According to Daigle, the same indicators from middle childhood also apply to adolescents, who may start exhibiting more behaviors that indicate that they are struggling.

“Mental health problems in youth often go hand-in-hand with other health and behavioral risks like increased risk of drug use, experiencing violence, and higher risk of sexual behaviors that can lead to HIV, STDs, and unintended pregnancy,” Daigle said. “Fortunately, the same prevention strategies that promote mental health—like helping students feel connected to school [or] family—help prevent a range of negative experiences, like drug use and violence.” 

Applied behavior analysts can assist in pinpointing behaviors that lead to problems, helping children learn to adjust their behaviors to achieve positive consequences.

Daigle emphasized the importance of fostering relationships for adolescents, whether with family, friends, or members of the larger community. These bonds are critical in establishing a sense of connectedness, which can act as a crucial deterrent for negative mental health outcomes. “Youth need to know someone cares about them,” Daigle said.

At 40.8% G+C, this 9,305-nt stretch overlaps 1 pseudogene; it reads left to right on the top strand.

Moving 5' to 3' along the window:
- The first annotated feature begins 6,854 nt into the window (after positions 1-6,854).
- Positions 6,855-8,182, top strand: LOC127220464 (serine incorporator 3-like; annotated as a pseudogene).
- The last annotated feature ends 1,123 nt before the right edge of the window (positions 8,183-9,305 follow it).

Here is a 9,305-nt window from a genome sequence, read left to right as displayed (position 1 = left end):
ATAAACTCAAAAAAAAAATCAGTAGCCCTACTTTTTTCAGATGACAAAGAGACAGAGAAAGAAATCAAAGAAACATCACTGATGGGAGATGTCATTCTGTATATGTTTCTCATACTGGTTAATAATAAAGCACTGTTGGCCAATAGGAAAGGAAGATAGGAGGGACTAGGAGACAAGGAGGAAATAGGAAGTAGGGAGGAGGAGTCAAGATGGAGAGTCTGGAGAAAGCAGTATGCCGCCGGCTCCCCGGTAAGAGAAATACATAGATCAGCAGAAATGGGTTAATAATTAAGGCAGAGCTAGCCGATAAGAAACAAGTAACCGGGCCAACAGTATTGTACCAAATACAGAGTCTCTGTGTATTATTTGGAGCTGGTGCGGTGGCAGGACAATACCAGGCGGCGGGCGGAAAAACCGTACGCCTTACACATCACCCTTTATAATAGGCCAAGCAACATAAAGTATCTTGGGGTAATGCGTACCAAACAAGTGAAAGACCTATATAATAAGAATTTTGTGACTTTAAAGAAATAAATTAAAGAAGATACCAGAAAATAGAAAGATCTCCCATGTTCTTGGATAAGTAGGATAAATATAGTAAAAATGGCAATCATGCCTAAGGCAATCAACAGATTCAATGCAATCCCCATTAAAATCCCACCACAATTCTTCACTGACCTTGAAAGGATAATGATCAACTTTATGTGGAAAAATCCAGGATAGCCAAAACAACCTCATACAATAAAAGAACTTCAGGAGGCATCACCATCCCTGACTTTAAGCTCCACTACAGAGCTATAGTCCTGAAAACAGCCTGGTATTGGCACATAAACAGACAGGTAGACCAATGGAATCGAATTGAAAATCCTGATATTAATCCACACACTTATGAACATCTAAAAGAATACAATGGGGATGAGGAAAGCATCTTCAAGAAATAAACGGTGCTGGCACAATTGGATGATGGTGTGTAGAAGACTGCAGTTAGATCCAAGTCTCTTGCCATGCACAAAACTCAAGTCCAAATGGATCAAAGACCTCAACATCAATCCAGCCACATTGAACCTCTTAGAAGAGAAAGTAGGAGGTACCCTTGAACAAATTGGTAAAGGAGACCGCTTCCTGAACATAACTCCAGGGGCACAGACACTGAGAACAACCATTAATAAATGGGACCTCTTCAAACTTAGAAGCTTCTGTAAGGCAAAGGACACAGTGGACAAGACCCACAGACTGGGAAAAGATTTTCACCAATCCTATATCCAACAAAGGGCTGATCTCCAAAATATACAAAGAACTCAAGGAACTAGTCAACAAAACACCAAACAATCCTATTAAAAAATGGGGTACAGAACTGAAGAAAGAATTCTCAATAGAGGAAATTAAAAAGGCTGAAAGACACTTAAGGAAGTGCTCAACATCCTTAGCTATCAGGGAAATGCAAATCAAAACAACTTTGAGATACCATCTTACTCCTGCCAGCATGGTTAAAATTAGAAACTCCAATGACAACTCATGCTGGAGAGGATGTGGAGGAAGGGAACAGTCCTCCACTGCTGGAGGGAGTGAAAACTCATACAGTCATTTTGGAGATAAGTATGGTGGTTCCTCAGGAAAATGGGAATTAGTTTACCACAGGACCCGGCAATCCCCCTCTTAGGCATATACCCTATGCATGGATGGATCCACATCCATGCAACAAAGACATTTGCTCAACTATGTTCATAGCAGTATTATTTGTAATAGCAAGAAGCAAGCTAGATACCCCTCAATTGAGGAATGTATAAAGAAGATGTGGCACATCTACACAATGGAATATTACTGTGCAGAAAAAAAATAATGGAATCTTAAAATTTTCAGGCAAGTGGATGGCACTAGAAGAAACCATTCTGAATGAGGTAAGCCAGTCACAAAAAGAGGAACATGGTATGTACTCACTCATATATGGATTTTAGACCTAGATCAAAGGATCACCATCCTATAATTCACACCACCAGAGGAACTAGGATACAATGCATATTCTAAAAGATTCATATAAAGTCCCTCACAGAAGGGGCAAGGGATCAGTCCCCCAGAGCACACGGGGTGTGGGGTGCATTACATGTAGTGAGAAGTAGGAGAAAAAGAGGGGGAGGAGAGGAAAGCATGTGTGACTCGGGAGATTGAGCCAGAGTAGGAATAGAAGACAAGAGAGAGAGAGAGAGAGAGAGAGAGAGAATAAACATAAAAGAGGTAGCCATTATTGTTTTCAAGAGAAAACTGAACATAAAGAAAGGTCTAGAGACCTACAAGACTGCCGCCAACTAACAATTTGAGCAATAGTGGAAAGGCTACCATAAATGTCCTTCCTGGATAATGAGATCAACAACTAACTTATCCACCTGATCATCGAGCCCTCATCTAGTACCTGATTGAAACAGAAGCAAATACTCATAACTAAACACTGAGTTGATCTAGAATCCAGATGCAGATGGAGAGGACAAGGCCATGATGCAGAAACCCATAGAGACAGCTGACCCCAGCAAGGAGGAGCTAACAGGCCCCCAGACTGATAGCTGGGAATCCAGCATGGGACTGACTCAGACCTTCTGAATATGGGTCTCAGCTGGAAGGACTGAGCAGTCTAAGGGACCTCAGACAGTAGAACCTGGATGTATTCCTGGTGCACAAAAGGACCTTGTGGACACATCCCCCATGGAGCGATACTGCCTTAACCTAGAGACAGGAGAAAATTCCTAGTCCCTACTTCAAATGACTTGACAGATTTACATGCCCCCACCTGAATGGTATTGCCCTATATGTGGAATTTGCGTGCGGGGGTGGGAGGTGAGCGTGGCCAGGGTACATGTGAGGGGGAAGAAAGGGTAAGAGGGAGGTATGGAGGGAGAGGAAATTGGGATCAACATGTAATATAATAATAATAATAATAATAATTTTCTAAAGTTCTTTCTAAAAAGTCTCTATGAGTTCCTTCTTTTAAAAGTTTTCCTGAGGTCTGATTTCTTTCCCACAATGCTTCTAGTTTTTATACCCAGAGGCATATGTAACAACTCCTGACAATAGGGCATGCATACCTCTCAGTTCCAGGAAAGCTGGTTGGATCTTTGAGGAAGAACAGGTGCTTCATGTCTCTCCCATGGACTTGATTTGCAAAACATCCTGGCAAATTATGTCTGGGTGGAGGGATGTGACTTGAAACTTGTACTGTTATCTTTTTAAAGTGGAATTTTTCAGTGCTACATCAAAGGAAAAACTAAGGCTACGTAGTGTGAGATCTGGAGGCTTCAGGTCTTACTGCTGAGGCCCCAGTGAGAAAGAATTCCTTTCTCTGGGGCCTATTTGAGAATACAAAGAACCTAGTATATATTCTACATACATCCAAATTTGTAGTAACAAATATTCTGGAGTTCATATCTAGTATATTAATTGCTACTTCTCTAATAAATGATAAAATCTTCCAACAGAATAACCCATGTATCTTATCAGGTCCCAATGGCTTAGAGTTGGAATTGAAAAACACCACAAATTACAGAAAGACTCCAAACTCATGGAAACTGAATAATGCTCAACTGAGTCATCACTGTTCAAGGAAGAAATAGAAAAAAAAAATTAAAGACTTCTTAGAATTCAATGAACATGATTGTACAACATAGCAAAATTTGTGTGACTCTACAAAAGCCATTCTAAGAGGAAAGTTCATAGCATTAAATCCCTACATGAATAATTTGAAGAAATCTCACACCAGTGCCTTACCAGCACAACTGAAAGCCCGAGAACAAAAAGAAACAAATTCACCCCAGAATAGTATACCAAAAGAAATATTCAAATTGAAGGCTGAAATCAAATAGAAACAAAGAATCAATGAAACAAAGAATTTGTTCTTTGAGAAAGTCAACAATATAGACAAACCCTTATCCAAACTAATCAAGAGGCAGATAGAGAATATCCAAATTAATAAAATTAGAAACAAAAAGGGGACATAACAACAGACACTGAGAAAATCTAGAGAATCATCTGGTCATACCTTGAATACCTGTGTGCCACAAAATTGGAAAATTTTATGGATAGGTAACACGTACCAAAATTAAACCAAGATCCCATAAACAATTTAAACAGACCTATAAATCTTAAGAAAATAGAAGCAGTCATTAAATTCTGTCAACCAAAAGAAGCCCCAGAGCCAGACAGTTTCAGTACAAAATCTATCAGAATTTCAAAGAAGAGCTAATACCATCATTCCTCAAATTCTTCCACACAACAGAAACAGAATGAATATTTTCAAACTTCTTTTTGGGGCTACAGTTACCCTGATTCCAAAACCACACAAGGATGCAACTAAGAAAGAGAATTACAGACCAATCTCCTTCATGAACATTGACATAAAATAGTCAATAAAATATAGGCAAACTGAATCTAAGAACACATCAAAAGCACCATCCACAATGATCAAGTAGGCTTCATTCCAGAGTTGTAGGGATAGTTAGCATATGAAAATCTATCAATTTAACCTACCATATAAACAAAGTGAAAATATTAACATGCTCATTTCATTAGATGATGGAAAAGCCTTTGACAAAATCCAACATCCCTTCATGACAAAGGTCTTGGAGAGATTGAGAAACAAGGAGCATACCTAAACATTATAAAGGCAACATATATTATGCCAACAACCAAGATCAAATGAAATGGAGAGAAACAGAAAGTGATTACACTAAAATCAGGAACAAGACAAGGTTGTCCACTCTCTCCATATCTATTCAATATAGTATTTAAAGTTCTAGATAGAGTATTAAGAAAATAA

These indicators are universally applicable; every child, family, community, and culture differs. Additionally, these flags should not be taken as direct medical advice but rather help caretakers and parents identify whether they should seek professional assessment.

“Just like with physical illness, treating mental health problems early may help to prevent a more serious illness from developing in the future,” Daigle said. “Talk to your child’s healthcare professional if you have concerns about the way your child behaves at home, in school, or with friends. Continue to have open and honest discussions with your child, offering encouragement and support.”

Andrea Vale

Andrea Vale


Andrea Vale is a writer and filmmaker, focusing on biodiversity and conservation. She has reported for National Geographic, USA Today, Oceana, The Oxford Scientist, The Oxford Climate Review, and many other publications. She’s covered wetlands along the India-Pakistan border, community-based salmon conservation in the U.S, and seabirds in the Pacific, among other topics.

Previously, she worked as a Human Story Specialist at the National Geographic Society, and producer on the Oxford University Anthroposea Expedition. She has a BA in English and creative writing from the University of Notre Dame and an MS in biodiversity, conservation, and management from the University of Oxford.